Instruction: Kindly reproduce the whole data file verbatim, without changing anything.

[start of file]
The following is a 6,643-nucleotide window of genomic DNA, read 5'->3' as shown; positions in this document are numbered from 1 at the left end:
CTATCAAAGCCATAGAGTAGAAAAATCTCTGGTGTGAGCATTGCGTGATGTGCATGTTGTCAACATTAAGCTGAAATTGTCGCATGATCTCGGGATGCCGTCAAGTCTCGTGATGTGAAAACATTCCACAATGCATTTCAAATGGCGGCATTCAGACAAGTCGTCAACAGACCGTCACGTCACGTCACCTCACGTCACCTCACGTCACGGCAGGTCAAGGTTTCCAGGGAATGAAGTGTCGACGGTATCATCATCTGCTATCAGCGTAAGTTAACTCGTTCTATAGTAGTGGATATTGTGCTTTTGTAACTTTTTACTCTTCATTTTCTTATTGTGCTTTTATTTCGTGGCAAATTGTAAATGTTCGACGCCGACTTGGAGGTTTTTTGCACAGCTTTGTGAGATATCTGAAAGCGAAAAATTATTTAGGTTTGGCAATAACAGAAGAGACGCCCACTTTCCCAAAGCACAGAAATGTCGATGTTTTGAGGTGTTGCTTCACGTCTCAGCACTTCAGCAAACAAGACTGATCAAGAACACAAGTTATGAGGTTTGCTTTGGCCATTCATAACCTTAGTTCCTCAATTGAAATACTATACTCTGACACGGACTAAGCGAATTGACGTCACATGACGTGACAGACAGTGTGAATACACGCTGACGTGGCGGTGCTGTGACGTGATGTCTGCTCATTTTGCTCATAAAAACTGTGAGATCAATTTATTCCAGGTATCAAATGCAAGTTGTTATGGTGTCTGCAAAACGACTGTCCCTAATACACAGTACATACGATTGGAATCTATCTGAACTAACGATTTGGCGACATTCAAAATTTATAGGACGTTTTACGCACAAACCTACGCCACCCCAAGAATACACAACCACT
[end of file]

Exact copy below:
The following is a 6,643-nucleotide window of genomic DNA, read 5'->3' as shown; positions in this document are numbered from 1 at the left end:
CTATCAAAGCCATAGAGTAGAAAAATCTCTGGTGTGAGCATTGCGTGATGTGCATGTTGTCAACATTAAGCTGAAATTGTCGCATGATCTCGGGATGCCGTCAAGTCTCGTGATGTGAAAACATTCCACAATGCATTTCAAATGGCGGCATTCAGACAAGTCGTCAACAGACCGTCACGTCACGTCACCTCACGTCACCTCACGTCACGGCAGGTCAAGGTTTCCAGGGAATGAAGTGTCGACGGTATCATCATCTGCTATCAGCGTAAGTTAACTCGTTCTATAGTAGTGGATATTGTGCTTTTGTAACTTTTTACTCTTCATTTTCTTATTGTGCTTTTATTTCGTGGCAAATTGTAAATGTTCGACGCCGACTTGGAGGTTTTTTGCACAGCTTTGTGAGATATCTGAAAGCGAAAAATTATTTAGGTTTGGCAATAACAGAAGAGACGCCCACTTTCCCAAAGCACAGAAATGTCGATGTTTTGAGGTGTTGCTTCACGTCTCAGCACTTCAGCAAACAAGACTGATCAAGAACACAAGTTATGAGGTTTGCTTTGGCCATTCATAACCTTAGTTCCTCAATTGAAATACTATACTCTGACACGGACTAAGCGAATTGACGTCACATGACGTGACAGACAGTGTGAATACACGCTGACGTGGCGGTGCTGTGACGTGATGTCTGCTCATTTTGCTCATAAAAACTGTGAGATCAATTTATTCCAGGTATCAAATGCAAGTTGTTATGGTGTCTGCAAAACGACTGTCCCTAATACACAGTACATACGATTGGAATCTATCTGAACTAACGATTTGGCGACATTCAAAATTTATAGGACGTTTTACGCACAAACCTACGCCACCCCAAGAATACACAACCACT